The Gov’t Had Our Shitty Record Scrubbed From A UN Report On Climate Change

Hey friends! This is a fun one to start your Friday.

This morning UNESCO published the “World Heritage and Tourism in a Changing Climate” report; one they’ve been jointly working on with the United Nations environment program and the Union of Concerned Scientists for a solid little while now.
The report is largely focused on the adverse effects that climate change has been having on certain world heritage sites and the impact on tourism industries that’s being felt as a result.
It contains case studies on key locations from around the globe, all of which were chosen because of the “robust” evidence of climate change having a significant impact on them.
It’s one of those “VERY BLOODY IMPORTANT” reports in the on-going – and very real – struggle against climate change on a global scale.
Curiously, however, the report contains absolutely no mentions of Australia whatsoever. This, despite naming countries from literally every other continent on the planet.
As it turns out, there’s a reason for our absence: The Australian Federal Government demanded we be scrubbed from it entirely.
Back in January, the Turnbull Government caught wind of the report’s intentions to include a key chapter on the Great Barrier Reef, as well as sections on Kakadu and the Tasmanian forests. The reef, as you’d be well aware of by now, is experiencing a global bleaching event that’s affecting some 93% of the reefs along the 2,300kms of the site, conditions that recent studies have found to be caused by climate change, which is making bleaching events some 175 times more likely than usual.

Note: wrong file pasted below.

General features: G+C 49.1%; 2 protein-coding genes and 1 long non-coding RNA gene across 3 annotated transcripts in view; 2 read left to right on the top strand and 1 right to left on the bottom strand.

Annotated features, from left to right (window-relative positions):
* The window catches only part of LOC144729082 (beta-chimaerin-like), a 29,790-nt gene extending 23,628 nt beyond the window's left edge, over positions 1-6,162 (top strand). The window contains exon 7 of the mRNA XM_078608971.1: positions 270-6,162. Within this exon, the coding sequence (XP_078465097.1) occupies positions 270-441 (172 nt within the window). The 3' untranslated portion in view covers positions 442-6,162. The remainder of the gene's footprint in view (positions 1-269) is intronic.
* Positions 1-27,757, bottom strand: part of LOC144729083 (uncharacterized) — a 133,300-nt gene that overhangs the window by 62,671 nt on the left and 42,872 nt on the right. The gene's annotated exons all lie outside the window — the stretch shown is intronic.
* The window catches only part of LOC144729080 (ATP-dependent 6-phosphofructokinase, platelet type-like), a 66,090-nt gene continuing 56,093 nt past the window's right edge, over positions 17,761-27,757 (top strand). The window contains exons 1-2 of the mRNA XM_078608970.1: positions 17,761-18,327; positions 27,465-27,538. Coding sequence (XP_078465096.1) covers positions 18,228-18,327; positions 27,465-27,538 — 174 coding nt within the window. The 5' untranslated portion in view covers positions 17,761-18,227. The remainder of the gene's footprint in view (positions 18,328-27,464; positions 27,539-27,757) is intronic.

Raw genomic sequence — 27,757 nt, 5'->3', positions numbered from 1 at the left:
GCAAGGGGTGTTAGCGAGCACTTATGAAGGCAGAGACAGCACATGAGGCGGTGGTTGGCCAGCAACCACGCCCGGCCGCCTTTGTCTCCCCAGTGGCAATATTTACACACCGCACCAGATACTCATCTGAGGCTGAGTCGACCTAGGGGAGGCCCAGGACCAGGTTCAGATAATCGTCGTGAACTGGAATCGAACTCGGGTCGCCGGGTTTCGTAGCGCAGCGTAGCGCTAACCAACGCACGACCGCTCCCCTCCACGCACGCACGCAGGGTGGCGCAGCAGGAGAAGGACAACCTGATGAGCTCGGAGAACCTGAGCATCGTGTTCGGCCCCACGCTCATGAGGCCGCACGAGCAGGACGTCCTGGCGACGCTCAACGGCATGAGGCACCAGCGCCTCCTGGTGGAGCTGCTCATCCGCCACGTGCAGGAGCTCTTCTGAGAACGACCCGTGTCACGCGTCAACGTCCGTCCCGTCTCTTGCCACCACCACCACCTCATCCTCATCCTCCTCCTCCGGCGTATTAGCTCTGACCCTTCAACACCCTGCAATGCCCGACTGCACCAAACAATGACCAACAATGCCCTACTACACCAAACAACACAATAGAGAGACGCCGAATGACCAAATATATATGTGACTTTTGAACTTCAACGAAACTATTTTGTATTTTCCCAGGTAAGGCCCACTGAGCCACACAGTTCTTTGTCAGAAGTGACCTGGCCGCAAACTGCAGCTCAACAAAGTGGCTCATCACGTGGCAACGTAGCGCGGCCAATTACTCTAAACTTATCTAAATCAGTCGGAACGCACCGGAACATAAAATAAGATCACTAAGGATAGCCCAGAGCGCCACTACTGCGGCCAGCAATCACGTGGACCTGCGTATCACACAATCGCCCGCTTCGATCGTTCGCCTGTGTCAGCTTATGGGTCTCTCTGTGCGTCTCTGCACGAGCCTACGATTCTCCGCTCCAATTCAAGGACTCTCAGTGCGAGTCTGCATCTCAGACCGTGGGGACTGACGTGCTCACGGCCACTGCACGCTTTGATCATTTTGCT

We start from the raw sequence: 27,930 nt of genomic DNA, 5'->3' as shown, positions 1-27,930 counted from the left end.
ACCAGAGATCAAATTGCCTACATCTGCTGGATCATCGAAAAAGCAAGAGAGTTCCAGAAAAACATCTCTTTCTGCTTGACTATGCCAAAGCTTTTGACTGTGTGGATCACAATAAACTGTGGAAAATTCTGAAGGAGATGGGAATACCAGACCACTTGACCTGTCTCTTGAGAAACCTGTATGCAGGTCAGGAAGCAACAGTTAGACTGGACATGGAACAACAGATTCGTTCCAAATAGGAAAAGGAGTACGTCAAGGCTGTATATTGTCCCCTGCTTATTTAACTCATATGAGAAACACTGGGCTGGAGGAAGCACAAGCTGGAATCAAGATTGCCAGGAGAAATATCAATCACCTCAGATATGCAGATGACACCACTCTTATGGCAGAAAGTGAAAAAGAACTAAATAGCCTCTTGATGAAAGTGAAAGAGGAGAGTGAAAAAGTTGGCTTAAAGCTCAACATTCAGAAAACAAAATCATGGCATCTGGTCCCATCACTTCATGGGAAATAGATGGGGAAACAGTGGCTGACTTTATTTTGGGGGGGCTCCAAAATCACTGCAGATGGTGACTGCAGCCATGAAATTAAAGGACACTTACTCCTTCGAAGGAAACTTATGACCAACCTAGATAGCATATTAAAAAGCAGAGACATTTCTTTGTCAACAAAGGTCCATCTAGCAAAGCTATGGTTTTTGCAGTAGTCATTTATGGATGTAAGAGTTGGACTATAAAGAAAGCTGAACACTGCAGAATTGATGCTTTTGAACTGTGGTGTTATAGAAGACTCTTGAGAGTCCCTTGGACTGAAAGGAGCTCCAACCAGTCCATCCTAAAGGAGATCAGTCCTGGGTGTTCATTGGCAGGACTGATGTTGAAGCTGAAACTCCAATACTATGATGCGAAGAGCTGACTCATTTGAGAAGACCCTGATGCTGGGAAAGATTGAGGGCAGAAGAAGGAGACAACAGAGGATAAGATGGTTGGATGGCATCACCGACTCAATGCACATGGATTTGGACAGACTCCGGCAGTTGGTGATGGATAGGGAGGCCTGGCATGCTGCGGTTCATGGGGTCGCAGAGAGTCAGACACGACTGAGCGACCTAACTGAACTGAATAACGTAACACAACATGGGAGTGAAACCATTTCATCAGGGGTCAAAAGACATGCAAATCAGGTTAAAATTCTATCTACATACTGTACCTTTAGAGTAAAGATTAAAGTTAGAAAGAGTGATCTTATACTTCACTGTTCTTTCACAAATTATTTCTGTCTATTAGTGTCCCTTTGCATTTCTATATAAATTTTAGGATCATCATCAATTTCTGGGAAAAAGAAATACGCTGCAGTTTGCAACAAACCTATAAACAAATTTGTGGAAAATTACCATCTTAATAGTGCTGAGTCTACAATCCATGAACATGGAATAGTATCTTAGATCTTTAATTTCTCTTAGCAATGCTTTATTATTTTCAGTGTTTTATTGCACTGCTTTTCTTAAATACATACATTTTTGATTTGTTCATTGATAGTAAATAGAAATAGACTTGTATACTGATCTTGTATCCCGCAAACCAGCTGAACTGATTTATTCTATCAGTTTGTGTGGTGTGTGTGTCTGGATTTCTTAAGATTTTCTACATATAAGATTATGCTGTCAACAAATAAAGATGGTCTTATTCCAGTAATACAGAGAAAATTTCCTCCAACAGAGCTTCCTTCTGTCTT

At around about the same time the CSIRO had just laid off 100 climate scientists due to budget cuts, and portions of the Tasmanian forests were on fire for the first time in recorded history. It was, not to put too fine a point on it, a politically tricky time for Turnbull and co to wade through.
So when a draft of the report landed on the desk of the Department of the Environment, they kicked up an almighty stink; objecting to the inclusion of Australian sites in the report, on the grounds that it “could harm tourism.”
Australia, as a result, is the only continent not specifically named in the report.
No sections about any other country were removed from the report.
When pressed for their reasoning as to why they objected, the Department tersely responded with a statement that read, in part:

“Recent experience in Australia had shown that negative commentary about the status of world heritage properties impacted on tourism.”

In essence, they didn’t want the very real and scientifically proven ill-effects of climate change on the Great Barrier Reef and other natural heritage sites listed, because doing so might have a negative effect on the amount of dollars that tourism brings in.

Give. Me. A. Fucking. Break.
Will Steffan, who was one of the scientific reviewers working on the report, stated that Australia’s objection and omission was “astounding” and reminiscent of the kind of weak crap that a communist dictatorship might pull.

“I’ve spent a lot of my career working internationally. And it’s very rare that I would see something like this happening. Perhaps in the old Soviet Union you would see this sort of thing happening, where governments would quash information because they didn’t like it. But not in western democracies. I haven’t seen it happen before.”

This silencing bullshittery comes about 12 months after the Government again whinged to UNESCO about their plan to list the Reef as a “World Heritage Site in Danger,” again because of the perceived immediate risk to the tourism dollar such a listing would carry.

So that’s our freely elected Government at work for you, guys. If only there were some sort of public vote coming up where you could all *ELECT* to tell them how you feel about them…
Source: The Guardian.
Photo: Eye Ubiquitous/Getty.